As we enter 2017, it is vital that we stand with renewed focus and purpose. We envision a set of five high-impact solutions to improve the transit experience for MBTA riders; solutions with positive impacts that far outweigh the cost of implementation. We must vastly improve our public transport network to work for all citizens of the Commonwealth, improving equity, mobility, air quality, and economic opportunity.
Provide Greater Boston with 24/7 transit services for the first time since 1960. We don’t stop working; neither should our transit system. We have worked with the MBTA and Cities of Boston and Cambridge throughout 2016 to advocate for an accessible bus transit network to serve people who work late or early shifts that begin or end when there is currently no service. We hope to achieve a pilot service sometime this year.
It is important for us to adopt fare policies that have proven successful elsewhere. These will shorten journey times and increase frequency of service. MBTA has already committed to replacing its fare system with one that draws from industry experience gathered in the 10 years since CharlieCard’s introduction. We support this move to a more open, flexible, and secure system and advocate that we begin ground work on all door boarding, a 2-hour unlimited transfer window, off-peak and reverse-peak fares, commuter rail zone restructuring, and daily fare caps.
We envision the commuter rail network modernised into a regional rail network that responds to changing demographics and travel needs by functioning more like rapid transit. This approach works in other cities and will unlock economic and social opportunities through better mobility across the region. We propose this start where it’s needed most: the unfinished Indigo Line. Service can and should be run every 15 minutes all day, every day; have better coordinated connections with intersecting buses through Dorchester, Mattapan, and Roxbury; and use the same fare structure and cards as the rapid transit network.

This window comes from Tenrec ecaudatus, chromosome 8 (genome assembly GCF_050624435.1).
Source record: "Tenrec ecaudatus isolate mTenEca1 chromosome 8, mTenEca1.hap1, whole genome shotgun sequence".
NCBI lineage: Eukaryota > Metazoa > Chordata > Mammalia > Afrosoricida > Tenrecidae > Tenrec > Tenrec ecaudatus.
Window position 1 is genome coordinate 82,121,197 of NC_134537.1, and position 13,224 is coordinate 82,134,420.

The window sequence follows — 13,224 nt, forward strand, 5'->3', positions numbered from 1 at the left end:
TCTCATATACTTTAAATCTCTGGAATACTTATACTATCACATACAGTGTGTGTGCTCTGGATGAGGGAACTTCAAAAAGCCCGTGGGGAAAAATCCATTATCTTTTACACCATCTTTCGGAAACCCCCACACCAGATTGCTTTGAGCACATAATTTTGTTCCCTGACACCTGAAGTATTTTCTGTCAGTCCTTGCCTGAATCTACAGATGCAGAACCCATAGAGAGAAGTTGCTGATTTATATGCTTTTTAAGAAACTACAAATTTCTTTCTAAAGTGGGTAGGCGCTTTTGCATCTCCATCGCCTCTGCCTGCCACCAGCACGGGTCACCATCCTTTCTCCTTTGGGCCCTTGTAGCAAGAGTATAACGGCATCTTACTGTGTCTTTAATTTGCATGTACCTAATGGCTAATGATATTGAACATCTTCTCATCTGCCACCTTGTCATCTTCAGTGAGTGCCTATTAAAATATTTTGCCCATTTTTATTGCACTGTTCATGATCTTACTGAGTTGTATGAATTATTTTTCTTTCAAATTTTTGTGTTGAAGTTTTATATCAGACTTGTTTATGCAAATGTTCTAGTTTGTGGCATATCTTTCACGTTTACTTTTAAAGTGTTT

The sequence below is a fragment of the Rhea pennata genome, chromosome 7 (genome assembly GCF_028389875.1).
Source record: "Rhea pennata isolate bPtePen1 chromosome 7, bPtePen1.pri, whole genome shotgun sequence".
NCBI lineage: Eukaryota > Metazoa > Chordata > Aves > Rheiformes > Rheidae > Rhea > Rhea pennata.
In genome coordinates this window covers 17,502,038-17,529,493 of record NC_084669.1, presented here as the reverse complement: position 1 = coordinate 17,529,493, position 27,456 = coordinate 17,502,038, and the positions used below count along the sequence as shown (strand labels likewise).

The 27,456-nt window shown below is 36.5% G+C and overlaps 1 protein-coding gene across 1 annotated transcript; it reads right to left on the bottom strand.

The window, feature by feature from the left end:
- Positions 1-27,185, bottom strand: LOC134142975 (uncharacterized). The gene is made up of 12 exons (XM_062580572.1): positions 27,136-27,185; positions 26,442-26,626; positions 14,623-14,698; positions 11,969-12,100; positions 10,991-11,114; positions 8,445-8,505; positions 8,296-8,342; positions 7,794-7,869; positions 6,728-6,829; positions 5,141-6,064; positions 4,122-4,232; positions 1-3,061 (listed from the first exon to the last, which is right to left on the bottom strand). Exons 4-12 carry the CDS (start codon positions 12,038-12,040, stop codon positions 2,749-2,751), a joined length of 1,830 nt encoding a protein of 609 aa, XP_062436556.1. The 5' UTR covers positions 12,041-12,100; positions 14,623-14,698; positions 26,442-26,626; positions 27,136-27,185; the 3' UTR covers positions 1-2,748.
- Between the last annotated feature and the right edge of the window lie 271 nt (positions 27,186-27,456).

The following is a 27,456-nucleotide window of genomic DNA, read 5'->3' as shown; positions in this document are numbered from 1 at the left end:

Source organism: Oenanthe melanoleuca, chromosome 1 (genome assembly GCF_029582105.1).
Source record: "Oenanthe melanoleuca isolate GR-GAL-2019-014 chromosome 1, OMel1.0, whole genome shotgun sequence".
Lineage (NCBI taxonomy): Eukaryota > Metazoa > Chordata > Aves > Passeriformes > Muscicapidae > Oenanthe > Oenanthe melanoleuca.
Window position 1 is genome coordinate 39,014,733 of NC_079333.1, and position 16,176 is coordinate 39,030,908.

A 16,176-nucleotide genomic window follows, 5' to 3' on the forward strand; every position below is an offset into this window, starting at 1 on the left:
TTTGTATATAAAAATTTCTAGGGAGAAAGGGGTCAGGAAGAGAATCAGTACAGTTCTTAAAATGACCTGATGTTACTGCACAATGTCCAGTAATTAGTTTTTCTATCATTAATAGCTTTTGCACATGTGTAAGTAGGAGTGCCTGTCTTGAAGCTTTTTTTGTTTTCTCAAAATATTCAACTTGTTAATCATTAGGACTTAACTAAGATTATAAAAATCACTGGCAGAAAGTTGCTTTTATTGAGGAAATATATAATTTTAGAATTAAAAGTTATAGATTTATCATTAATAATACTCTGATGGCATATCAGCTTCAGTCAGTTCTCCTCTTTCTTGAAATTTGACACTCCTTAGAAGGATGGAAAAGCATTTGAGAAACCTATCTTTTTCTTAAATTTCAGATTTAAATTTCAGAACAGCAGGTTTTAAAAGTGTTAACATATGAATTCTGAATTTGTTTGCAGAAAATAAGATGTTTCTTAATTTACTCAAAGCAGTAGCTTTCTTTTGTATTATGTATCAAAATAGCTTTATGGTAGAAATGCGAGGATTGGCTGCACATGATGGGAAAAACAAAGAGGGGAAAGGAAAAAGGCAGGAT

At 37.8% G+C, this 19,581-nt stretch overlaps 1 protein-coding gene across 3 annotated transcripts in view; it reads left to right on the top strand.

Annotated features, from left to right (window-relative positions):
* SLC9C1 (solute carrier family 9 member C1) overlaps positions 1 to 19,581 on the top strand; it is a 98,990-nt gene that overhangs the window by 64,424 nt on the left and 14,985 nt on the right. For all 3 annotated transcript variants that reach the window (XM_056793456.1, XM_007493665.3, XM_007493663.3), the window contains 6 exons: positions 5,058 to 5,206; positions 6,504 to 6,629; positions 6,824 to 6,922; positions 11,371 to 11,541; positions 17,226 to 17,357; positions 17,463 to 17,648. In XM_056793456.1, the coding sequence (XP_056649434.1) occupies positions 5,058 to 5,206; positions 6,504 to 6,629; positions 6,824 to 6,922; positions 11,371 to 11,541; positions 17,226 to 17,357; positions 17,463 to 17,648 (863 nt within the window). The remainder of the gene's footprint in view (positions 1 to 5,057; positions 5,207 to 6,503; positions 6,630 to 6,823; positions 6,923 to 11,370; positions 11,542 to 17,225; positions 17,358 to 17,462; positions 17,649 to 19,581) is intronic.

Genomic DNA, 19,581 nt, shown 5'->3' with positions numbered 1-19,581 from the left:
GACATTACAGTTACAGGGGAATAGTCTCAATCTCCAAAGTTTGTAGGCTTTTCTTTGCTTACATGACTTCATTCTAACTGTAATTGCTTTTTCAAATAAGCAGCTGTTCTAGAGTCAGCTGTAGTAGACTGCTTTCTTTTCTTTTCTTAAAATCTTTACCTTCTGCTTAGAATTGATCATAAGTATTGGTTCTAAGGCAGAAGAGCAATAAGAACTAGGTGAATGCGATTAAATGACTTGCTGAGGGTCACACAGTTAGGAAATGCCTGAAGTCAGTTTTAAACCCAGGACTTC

In the News
- T is rebuilding station in worst possible way - CommonWealth Magazine
- Debunking the Track 61 plan - CommonWealth Magazine
The future of urban mobility in our region depends on a major rethink of how buses work. We envision a modern bus network that is more agile, legible, and reliable using nationally recognised best practices. Our plan anticipates the future, respects riders, and makes the system more efficient in a highly cost-efficient manner. We must offer guaranteed connections, design a unified high frequency network, improve bus stop spacing and locations, take advantage of smart intersections and integrated traffic signals, improve legibility of service, streamline terminals, and improve the experience of on-street transfers.
Transformative Bus Network Improvements
The idea of mobility hubs hinges on a future where various modes and transit networks offer convenient access and coordinated transfers. There already exist a number of major transfer stations that should be upgraded to improve the rider experience and reduce journey times. At mobility hubs, buses on multiple routes — including those of Transportation Management Associations (TMAs) and Regional Transit Authorities (RTAs) — arrive and depart simultaneously so passengers can make fast and easy transfers. Mobility hubs should also make it easy to discover, locate, and access bike share, bike parking and repair stations, car sharing services, ride sharing.
Freedom Through Convenience and Choice